October 8, 2012 12:04 am

US example: Gas replaces coal as the favoured fuel

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For more than a century, the coal plants of America’s Southern Company have been generating electricity for towns and businesses throughout the country’s south-east.

Coal, as in other regions, has dominated the energy landscape. Until today. Over the past few years coal’s share of Southern’s electricity mix has dropped sharply. Four years ago, it produced 70 per cent of its energy from coal. Last year, this had dropped to about 40 per cent, and this year, it is expected to fall to 35 per cent.

The newcomer providing competition is natural gas. Five years ago gas accounted for between 10-12 per cent of Southern’s energy. The company expects this to grow to 47 per cent in the future.

The reason for the switch is simple: US natural gas prices have touched 10-year lows. The discovery of shale gas – trapped in rocks thousands of feet under the ground – coupled with new extraction techniques have transformed the country’s gas production.

Ten years ago, America was preparing to import gas. Now, some estimate the new reserves will last 100 years.

Low natural gas prices have prompted many utilities to shift large parts of their generation from coal to gas. North America’s energy transformation has been watched by the rest of the world. After assessing the potential in 32 countries, the US’s Energy Information Administration has estimated shale could increase the world’s technically recoverable gas resources by more than 40 per cent.

The International Energy Agency has heralded “a golden age of gas”, predicting it will account for more than a quarter of global energy demand in 2035, overtaking coal as the second largest primary energy source after oil.

Royal Dutch Shell is also bullish. By 2030, it predicts global gas demand will be 4.8 trillion cubic metres a year – up 50 per cent on the 2010 level.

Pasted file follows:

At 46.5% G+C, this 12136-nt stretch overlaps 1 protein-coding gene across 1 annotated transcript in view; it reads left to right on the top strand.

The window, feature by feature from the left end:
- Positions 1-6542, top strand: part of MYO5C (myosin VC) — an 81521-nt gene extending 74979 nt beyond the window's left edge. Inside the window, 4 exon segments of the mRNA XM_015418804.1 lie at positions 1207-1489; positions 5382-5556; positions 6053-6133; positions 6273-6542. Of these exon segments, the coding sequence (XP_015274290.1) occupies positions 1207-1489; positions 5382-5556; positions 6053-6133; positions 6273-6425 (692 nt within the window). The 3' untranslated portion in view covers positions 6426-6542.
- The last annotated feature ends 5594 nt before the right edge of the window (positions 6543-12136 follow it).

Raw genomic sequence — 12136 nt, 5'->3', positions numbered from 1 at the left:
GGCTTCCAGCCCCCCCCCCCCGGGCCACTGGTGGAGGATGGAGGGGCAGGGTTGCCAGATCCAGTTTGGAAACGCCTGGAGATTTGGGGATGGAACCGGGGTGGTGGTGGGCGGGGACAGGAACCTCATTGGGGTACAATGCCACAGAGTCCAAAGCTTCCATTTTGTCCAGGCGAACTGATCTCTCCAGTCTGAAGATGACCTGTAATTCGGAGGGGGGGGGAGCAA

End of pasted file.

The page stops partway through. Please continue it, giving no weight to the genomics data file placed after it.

“This increase in gas demand equates to five times today’s global liquefied natural gas [LNG] industry,” says De la Rey Venter, head of LNG at Royal Dutch Shell.

It is achievable, he says, citing significant production expected from North and South America, Australia, China and South Africa. Countries such as Mozambique and regions such as the eastern Mediterranean are also coming into play as producers.

Not everyone is convinced. For one thing, North America’s shale gas success has its roots in a unique combination of circumstances, including a well-developed, low-cost service industry and accommodating regulation.

“You have to ask, ‘a golden age’ for whom,” says Noel Tomnay, head of gas at Wood Mackenzie, the consultancy. “Globally, we have more supply options – shale in North America, LNG from Qatar and soon to come from Australia. But it is still expensive. If you want cheap gas, you need it to be on your doorstep.”

Europe, he says, is not well placed to benefit similarly. Compared with other regions, a lack of relatively low-cost, local gas and an absence of government policy to promote its benefits relative to other energy options are discouraging demand growth.

Not only are policy signals missing on the demand side, there is constraint on the supply side. Some European countries, such as France, have imposed moratoriums, given widespread environmental concerns about hydraulic fracturing, or fracking, the technique used to extract the gas from the rock.

Fracking involves pumping sand, chemicals and water at high pressure deep into the rock. Much of the opposition to it has focused on fears of water contamination.

The energy industry insists its practice is safe, while acknowledging more needs to be done to convince policy makers and the public.

One of the benefits of burning more gas, says the industry, is its lower emissions profile compared with coal. Executives point to the US, noting that since many utilities switched to burning more gas than coal the country’s carbon dioxide emissions have dropped. Figures from the IEA in May showed that CO2 emissions in the US in 2011 fell 1.7 per cent.

Others caution that over the longer-term, investing in gas-fired power plants could take away funding for renewables. Ben Caldecott, head of policy at Climate Change Capital, a sustainable investment manager, says: “In developed economies such as Europe, and Japan, more gas-fired generation is a real issue. It could crowd out renewables, making it harder to meet carbon reduction targets.”

The deployment of renewables at scale is vital, he argues, as only that will drive down costs.

Given the long-term nature of the energy business, governments are in the tricky position of having to take decisions that will determine investment decisions for decades against the backdrop of today’s economic downturn.

Mr Tomnay says: “If you are looking for a global gas revolution, the question you should ask is: ‘Where is the next cheap gas going to happen?’ My bet is China or Latin America. But it’s not happening quickly.”

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